Hi could someone please help me solve the following eqation: 4(1+r)^4-2(1+r)^2-3=0 I Know if it was a qudratic, just use the formula, but how does one solve for degree 4. Thanks
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Originally Posted by 1234567 Hi could someone please help me solve the following eqation: 4(1+r)^4-2(1+r)^2-3=0 I Know if it was a qudratic, just use the formula, but how does one solve for degree 4. Thanks let $\displaystyle t = (1+r)^2$ $\displaystyle 4t^2 - 2t - 3 = 0$ use the quadratic formula and solve for t (remember that t will have to be > 0 ) ... then solve for r.
Originally Posted by skeeter let $\displaystyle t = (1+r)^2$ $\displaystyle 4t^2 - 2t - 3 = 0$ use the quadratic formula and solve for t (remember that t will have to be > 0 ) ... then solve for r. Thanks for the hint, i should manage to solve the problem now.
Originally Posted by 1234567 Hi could someone please help me solve the following eqation: 4(1+r)^4-2(1+r)^2-3=0 I Know if it was a qudratic, just use the formula, but how does one solve for degree 4. Thanks You could substitute $\displaystyle x=(1+r)^2$ $\displaystyle 4x^2-2x-3=0$ Now use the quadratic formula, realising that x is a square, hence positive, so you only need to take one solution for x. Rearranging your solution for x will achieve the 2 solutions for r.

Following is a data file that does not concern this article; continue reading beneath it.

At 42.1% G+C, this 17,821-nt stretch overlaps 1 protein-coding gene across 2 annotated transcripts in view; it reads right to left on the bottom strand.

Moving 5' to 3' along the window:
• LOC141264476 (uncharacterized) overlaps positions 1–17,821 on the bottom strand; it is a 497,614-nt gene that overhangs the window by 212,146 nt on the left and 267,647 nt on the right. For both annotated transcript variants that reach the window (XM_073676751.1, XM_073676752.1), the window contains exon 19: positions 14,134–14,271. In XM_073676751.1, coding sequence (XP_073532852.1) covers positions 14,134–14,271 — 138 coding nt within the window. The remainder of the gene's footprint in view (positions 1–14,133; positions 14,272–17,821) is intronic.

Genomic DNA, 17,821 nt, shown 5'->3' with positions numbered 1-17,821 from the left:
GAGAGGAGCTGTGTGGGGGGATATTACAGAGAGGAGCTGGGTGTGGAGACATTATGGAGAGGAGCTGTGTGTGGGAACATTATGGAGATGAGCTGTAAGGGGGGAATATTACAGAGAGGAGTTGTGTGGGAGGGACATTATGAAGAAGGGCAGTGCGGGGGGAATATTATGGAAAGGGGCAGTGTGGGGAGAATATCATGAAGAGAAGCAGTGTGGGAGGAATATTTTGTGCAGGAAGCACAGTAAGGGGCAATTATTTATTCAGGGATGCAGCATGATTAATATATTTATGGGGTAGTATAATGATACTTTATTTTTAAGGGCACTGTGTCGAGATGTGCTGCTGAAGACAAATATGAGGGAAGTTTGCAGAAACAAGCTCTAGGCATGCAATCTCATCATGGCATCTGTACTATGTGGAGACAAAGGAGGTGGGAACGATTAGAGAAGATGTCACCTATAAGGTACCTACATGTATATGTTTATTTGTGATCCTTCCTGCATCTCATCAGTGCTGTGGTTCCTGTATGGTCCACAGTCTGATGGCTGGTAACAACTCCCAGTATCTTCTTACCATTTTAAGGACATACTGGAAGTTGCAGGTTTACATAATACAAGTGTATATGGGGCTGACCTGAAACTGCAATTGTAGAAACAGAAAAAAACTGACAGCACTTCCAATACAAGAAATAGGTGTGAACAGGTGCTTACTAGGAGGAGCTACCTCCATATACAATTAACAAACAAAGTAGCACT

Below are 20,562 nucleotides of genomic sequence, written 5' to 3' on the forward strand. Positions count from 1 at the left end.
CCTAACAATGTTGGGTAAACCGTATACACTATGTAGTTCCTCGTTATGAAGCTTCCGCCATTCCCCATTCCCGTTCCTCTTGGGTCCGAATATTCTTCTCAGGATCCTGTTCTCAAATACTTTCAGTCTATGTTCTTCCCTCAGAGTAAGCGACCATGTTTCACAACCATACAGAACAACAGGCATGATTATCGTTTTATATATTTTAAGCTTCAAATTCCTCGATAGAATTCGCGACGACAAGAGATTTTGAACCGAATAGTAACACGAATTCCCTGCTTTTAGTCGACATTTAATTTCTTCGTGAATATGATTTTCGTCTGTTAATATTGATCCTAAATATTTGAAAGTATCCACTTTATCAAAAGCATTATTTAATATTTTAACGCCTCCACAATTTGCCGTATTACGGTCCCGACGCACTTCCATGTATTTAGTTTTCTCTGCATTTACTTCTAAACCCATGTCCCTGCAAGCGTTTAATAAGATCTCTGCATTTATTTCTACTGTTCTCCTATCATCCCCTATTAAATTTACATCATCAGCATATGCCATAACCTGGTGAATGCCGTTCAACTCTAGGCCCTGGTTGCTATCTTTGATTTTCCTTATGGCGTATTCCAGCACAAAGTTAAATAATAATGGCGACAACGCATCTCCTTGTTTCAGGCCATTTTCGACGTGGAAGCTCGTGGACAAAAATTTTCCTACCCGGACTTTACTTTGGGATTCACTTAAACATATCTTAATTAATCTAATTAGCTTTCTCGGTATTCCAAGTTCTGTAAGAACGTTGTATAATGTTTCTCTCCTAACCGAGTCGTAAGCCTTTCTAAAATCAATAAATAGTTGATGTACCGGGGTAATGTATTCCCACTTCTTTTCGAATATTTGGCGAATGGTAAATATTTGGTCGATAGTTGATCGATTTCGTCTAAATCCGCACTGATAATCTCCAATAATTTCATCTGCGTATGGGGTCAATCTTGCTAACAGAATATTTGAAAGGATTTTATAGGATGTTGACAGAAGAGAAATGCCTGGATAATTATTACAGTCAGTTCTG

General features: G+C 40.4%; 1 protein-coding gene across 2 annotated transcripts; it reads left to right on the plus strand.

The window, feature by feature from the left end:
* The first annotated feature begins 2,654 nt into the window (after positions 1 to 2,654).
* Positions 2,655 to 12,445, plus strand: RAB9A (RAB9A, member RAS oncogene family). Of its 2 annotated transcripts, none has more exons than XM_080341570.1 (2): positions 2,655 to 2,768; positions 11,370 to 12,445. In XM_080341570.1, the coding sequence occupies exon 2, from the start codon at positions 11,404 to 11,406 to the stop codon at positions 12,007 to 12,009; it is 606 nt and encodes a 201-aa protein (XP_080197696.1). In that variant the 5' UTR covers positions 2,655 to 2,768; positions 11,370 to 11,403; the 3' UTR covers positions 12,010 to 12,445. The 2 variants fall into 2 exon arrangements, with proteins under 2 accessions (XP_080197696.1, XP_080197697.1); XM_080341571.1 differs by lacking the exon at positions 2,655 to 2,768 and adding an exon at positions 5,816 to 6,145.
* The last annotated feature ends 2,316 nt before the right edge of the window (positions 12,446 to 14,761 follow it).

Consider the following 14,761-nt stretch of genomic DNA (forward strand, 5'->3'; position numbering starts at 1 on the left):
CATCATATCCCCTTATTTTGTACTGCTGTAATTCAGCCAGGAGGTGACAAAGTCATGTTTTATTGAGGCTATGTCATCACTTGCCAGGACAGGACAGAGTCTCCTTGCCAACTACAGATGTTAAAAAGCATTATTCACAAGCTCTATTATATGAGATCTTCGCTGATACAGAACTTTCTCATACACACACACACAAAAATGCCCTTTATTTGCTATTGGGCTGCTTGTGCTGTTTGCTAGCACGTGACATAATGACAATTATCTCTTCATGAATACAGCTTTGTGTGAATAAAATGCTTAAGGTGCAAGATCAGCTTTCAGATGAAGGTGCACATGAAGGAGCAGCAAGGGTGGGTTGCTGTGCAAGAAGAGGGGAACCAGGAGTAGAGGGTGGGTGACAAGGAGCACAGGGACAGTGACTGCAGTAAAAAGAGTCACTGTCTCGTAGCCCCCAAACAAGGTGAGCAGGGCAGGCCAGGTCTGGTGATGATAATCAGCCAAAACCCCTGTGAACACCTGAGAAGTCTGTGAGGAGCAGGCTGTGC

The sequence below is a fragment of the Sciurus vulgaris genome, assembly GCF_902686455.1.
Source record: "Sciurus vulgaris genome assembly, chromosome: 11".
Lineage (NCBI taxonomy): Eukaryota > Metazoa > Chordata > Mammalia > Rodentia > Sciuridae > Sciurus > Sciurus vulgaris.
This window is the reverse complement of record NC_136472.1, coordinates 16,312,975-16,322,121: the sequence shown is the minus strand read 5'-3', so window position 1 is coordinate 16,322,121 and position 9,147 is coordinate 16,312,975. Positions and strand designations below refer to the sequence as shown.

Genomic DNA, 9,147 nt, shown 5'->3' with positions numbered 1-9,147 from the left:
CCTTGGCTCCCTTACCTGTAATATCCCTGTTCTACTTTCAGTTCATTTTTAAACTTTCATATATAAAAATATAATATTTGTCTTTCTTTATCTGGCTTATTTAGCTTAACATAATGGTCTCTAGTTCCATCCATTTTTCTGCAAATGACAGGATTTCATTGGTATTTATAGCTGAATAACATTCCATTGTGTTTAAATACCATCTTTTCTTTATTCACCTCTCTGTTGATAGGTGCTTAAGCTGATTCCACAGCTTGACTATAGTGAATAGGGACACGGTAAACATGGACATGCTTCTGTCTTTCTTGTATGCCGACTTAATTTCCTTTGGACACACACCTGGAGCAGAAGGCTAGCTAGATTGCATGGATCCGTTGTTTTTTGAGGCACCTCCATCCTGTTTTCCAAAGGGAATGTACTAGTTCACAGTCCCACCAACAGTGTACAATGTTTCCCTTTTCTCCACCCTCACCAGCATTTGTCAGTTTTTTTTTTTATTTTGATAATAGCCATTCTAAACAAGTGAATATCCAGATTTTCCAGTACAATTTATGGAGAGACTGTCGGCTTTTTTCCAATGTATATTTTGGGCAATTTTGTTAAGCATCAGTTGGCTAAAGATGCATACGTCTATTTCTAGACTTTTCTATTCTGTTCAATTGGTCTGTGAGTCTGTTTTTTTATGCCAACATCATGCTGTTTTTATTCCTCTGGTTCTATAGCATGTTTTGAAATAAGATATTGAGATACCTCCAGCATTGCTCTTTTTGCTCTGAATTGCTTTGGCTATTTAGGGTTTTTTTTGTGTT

Originally Posted by Archie Meade You could substitute $\displaystyle x=(1+r)^2$ $\displaystyle 4x^2-2x-3=0$ Now use the quadratic formula, realising that x is a square, hence positive, so you only need to take one solution for x. Rearranging your solution for x will achieve the 2 solutions for r. Why are you assuming only real solutions are wanted?
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